Good Friday Agreement will apply in all Brexit scenarios says Barnier
The EU’s chief negotiator Michel Barnier has said the Good Friday Agreement will continue to apply in all Brexit scenarios, with the EU prepared to offer additional financial support to Ireland to meet any challenges.
The senior official made the comments as he directly addressed Northern Ireland’s three MEPs in the European Parliament chamber in Strasbourg on Wednesday.
“In a no deal, in all scenarios, the Good Friday Agreement will continue to apply. The United Kingdom will remain a co-guarantor of that agreement,” he said.
“And it is expected to uphold it in spirit and in letter. The Commission is ready to make additional resources available to Ireland, technical and financial, to address any additional challenges.”
Amid the ongoing Brexit uncertainty, Northern Ireland’s three MEPs accepted they were likely making their last ever speeches in the European Parliament on Wednesday morning.
Both unionist MEPs used their time to outline their opposition to the creation of any border down the Irish Sea, while Sinn Fein’s Martina Anderson called for a referendum on Irish unity in the event of a no-deal.
UUP veteran Jim Nicholson told MEPs and the EU’s chief negotiator: “I said in the very beginning that the people that I represent would never accept a border in the Irish Sea and that still stands - Mr Barnier I hope you’re listening to that.
“The backstop would unravel the fabric of the Belfast Agreement, an international agreement, which in this place champion, but willfully forget the principle of consent within that agreement.”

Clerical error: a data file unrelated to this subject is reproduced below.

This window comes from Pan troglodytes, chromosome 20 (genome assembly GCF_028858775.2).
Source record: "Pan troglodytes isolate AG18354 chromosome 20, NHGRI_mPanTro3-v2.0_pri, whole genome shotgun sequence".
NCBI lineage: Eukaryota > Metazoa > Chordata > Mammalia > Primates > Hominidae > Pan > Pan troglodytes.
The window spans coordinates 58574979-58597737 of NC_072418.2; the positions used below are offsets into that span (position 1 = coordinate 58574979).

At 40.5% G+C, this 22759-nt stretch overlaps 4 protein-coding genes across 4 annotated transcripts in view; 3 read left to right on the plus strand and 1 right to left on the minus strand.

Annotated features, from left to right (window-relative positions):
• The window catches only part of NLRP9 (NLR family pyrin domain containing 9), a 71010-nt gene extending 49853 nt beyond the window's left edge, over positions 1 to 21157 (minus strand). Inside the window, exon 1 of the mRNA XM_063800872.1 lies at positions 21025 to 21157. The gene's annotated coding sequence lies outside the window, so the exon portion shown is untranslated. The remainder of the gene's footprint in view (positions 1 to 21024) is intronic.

Mr Nicholson added: “There’s a need to listen to everyone in NI, not just those who shout the loudest. There’s a very quiet majority of people in Northern Ireland who just want a good way forward for NI, for the United Kingdom and indeed for the European Union.”
DUP MEP Diane Dodds reiterated her parties continued opposition to the withdrawal agreement negotiated by Theresa May, telling the EU Parliament: “This deal will endanger the constitutional and economic integrity of the UK. It is not a price that we as unionists are willing to pay.”
Addressing the discussion around the Good Friday Agreement in the chamber, Ms Dodds added: “It is only with the consent of the people of NI, that there will be any moves towards a change in the constitutional status of Northern Ireland.”
In her contribution, Sinn Fein’s Martina Anderson argued that the Good Friday Agreement contains the potential solution in the event of a no deal Brexit.
Addressing the President of the European Council, Donald Tusk, she said: “If we remove the border we remove the problem. So plan for Irish unity, based on the principle of consent.”
Michel Barnier said the 1998 agreement has remained at the centre of the EU’s negotiating position.
“For two years we have been patiently looking for specific and operational solutions to the most serious problems created by Brexit, and of course these can be found in Ireland.”
He said any threat to the Good Friday Agreement risked peace and stability in Northern Ireland.
“We have been trying to preserve that. That’s what we’re doing, nothing else.”
Belfast Telegraph Digital